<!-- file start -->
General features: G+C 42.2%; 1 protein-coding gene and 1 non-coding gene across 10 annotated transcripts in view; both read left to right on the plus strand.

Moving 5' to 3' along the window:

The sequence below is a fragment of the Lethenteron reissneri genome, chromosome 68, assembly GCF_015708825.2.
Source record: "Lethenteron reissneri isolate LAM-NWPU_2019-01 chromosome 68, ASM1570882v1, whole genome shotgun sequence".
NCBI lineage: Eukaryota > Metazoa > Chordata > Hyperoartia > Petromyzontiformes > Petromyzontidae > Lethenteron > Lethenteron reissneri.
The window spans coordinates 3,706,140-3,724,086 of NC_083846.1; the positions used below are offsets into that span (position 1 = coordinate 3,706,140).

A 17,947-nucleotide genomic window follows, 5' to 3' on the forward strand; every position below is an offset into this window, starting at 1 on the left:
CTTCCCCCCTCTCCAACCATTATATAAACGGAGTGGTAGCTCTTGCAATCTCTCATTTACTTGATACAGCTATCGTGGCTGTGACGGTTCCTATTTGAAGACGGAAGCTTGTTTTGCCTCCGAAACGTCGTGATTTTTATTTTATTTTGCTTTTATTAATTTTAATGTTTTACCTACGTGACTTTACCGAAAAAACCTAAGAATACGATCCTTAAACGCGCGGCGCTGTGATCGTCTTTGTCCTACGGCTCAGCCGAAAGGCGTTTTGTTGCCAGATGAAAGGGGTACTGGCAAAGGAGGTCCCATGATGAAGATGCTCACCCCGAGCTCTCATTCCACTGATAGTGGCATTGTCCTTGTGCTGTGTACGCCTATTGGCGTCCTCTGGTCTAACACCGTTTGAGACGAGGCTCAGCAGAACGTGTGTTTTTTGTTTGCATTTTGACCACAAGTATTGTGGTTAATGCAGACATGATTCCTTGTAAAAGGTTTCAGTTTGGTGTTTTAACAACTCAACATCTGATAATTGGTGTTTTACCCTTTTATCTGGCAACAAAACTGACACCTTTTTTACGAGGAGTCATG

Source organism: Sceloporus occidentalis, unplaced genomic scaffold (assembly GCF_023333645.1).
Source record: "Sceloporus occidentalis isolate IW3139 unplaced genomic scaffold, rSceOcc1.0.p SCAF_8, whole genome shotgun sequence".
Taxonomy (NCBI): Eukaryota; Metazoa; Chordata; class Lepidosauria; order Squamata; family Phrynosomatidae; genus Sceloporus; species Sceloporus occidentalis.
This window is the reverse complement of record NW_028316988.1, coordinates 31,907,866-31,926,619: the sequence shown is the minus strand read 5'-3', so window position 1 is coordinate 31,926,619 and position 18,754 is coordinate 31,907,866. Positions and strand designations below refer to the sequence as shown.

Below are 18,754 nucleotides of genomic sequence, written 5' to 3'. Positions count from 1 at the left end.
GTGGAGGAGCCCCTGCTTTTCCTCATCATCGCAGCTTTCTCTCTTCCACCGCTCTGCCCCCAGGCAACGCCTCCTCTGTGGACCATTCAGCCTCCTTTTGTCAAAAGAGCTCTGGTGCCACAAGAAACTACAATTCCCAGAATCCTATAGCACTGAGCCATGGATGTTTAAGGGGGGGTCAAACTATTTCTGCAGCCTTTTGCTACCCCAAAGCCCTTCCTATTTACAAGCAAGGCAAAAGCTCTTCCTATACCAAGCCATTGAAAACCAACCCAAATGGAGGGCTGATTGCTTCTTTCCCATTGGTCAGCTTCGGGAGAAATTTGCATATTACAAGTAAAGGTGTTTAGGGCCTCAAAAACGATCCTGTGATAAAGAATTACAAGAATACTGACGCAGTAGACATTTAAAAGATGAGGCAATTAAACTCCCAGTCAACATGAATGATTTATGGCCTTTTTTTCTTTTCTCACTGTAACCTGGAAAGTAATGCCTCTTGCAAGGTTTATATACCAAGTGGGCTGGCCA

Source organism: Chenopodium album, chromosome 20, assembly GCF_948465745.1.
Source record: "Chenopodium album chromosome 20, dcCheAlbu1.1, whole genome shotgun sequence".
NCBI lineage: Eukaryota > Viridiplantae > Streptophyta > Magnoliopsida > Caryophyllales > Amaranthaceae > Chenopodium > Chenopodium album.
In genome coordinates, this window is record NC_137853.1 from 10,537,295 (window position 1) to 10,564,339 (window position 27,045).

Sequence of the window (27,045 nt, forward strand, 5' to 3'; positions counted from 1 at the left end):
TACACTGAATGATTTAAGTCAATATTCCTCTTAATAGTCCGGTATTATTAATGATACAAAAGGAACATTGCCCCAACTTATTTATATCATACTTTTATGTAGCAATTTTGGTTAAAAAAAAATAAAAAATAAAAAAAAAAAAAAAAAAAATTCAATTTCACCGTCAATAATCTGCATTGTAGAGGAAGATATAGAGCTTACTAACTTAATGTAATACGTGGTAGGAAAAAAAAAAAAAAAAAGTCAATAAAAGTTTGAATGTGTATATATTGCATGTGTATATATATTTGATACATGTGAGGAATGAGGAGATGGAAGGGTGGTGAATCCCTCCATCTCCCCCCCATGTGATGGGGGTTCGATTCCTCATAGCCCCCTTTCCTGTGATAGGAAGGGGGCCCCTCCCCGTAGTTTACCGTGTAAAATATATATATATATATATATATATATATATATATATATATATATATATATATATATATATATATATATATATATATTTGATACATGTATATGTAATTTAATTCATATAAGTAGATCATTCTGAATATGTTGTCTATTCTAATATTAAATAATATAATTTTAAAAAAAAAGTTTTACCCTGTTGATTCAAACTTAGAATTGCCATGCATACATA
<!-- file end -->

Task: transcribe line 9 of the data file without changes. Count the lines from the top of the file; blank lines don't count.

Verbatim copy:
Source organism: Sceloporus occidentalis, unplaced genomic scaffold (assembly GCF_023333645.1).